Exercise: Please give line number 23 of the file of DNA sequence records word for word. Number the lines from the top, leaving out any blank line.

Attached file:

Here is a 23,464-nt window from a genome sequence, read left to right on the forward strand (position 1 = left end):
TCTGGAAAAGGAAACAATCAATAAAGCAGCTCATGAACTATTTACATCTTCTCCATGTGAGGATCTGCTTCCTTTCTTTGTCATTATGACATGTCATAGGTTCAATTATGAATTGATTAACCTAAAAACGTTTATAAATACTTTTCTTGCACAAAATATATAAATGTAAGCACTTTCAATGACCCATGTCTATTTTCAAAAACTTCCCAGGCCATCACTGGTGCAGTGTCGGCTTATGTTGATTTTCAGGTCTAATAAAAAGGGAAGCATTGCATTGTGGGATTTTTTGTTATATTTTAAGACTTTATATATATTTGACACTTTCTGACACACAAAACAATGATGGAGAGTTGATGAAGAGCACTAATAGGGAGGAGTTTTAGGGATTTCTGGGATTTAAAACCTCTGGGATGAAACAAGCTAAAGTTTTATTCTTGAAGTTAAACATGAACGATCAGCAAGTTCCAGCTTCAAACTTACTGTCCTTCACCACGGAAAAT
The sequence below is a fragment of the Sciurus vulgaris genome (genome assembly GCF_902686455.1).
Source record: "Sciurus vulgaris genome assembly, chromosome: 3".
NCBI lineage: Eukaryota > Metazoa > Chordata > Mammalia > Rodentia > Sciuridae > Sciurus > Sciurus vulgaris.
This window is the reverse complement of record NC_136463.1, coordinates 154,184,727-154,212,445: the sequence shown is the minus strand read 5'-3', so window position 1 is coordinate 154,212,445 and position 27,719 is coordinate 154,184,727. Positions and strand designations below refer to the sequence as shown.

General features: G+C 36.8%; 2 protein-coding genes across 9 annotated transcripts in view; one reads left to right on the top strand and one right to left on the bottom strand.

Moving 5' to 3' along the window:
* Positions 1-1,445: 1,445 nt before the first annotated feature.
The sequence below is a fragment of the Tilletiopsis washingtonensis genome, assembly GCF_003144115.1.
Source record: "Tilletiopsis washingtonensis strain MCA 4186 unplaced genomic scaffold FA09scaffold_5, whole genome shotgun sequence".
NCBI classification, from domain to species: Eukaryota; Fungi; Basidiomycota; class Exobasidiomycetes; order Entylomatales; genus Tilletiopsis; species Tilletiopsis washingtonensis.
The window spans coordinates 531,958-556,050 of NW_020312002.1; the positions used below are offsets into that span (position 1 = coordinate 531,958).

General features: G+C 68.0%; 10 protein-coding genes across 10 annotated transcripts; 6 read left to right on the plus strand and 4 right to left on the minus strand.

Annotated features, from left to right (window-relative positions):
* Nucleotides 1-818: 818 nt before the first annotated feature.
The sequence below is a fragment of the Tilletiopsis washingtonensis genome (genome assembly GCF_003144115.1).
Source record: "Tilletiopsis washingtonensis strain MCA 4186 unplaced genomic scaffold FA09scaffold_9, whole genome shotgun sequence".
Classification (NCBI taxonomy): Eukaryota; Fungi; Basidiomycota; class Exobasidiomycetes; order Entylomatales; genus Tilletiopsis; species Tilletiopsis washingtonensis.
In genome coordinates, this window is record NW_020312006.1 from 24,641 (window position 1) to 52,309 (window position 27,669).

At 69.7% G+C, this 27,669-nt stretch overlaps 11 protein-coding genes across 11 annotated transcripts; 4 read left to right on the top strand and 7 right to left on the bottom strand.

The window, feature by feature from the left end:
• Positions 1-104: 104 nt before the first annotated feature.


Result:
• Positions 1-104: 104 nt before the first annotated feature.